Pigs Pigs Pigs Pigs Pigs Pigs Pigs: Land of Sleeper review – doom rockers refine mind-bending sound

With repeated rhythmic blows and pulsing bass licks, the Newcastle band amplify the volume on their fourth album and keep listeners entrenched in their heady cosmos

Newcastle’s Pigs Pigs Pigs Pigs Pigs Pigs Pigs are an anomaly within the heavy metal universe. They’ve seemingly entranced just as many long-haired head-bangers as they have BBC Radio 6 Music listeners who think Machine Head is the name of the car dealership down the road. Perhaps it’s because their Black Sabbath-esque doom riffs make them accessible to anyone who has overlooked the past few decades worth of hard rock history. It may be due to the fact that their aggression frequently dissipates into softer psychedelia. Either way, it’s undeniable that the band’s fourth album Land of Sleeper will keep listeners entrenched in their heady cosmos.

The artwork for Land of Sleeper
The artwork for Land of Sleeper Photograph: PR handout

The follow-up to 2020’s aptly titled Viscerals amplifies the volume of its predecessor. Ultimate Hammer bludgeons with repeated, rhythmic blows and muddy guitars looping atop a drum fill from Ewan Mackenzie, who is returning to the fold after a five-year break. Even more direct is lead single Mr Medicine, a two-and-a-half-minute stoner/speed metal cut lifted from a parallel universe where Motörhead preferred cannabis to amphetamines.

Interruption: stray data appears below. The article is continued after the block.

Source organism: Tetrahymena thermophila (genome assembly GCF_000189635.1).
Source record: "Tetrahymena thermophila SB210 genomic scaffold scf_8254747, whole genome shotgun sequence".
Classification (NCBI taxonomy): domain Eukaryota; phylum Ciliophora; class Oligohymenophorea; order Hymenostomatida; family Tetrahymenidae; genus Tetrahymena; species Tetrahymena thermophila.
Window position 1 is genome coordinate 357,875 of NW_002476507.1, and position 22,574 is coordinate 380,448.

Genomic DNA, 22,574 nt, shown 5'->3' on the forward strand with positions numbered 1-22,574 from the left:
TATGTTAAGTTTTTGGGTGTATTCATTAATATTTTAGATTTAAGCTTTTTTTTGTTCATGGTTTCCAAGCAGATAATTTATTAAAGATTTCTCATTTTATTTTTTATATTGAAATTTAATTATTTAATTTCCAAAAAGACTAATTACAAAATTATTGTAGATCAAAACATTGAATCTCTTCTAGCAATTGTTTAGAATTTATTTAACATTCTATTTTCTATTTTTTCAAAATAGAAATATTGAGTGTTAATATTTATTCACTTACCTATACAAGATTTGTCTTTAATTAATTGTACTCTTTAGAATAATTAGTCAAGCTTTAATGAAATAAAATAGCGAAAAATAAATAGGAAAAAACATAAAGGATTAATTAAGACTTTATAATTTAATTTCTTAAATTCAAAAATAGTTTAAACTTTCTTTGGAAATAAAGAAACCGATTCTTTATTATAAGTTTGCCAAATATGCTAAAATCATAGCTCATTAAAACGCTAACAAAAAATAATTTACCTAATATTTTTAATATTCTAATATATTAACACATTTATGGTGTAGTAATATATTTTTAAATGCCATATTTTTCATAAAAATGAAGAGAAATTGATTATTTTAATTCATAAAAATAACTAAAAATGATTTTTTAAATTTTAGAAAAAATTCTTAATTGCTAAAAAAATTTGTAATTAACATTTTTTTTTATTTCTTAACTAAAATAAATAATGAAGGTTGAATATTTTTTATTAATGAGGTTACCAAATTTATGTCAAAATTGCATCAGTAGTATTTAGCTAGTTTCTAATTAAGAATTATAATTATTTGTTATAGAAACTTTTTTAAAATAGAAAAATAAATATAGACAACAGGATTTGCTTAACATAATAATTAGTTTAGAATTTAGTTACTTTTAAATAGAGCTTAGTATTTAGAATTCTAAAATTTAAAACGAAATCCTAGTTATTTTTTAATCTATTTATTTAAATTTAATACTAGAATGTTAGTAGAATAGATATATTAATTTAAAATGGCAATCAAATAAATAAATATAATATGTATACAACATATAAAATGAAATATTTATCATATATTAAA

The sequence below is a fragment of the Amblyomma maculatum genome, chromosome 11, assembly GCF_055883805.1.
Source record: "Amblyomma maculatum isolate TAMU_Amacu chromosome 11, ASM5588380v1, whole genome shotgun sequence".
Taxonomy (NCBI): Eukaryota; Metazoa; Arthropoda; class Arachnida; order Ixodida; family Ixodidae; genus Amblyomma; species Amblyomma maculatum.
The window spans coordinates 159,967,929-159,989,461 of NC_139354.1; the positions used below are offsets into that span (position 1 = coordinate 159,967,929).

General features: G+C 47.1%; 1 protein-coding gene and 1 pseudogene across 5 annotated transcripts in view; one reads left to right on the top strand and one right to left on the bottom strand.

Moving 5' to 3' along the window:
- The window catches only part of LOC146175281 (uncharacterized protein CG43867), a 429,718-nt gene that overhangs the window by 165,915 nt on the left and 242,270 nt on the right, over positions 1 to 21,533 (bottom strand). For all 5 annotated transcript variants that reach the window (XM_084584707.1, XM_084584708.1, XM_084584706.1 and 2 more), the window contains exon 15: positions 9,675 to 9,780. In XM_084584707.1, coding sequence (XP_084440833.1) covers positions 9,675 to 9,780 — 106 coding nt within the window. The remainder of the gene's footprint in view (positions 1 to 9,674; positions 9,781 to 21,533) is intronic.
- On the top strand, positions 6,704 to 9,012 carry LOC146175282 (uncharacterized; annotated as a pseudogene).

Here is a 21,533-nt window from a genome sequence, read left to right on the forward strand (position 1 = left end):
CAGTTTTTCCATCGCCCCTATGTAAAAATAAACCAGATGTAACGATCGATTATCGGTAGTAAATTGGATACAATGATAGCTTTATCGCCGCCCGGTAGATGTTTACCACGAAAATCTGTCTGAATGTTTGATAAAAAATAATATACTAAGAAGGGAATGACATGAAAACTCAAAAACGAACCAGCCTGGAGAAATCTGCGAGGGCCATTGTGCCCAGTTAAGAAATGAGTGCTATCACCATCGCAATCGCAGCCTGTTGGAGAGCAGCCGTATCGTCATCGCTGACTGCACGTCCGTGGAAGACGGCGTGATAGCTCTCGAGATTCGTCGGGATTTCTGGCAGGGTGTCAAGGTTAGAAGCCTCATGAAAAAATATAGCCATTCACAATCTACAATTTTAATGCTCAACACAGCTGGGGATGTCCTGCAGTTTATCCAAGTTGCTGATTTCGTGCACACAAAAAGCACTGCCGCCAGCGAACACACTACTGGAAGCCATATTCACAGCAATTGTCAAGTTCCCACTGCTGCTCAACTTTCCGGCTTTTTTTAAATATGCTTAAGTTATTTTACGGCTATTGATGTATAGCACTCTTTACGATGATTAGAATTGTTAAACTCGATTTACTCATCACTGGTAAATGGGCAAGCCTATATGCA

Simultaneously, Pigs remain unafraid to venture outside their comfort zone. The Weatherman is a trip that arrives at a nightmarishly distorted destination: with its pulsing bass lick, screeching feedback and ominous chants, it sounds like it could have been a leftover from Jerry Goldsmith’s score for The Omen.

Ultimately, Land of Sleeper is neither a departure nor a disappointment. Instead, over 40 minutes, it refines the sound of Pigs x7 and highlights the band’s strengths – presenting an unsparing induction into their mind-bending sonic vortex.


Matt Mills

The GuardianTramp

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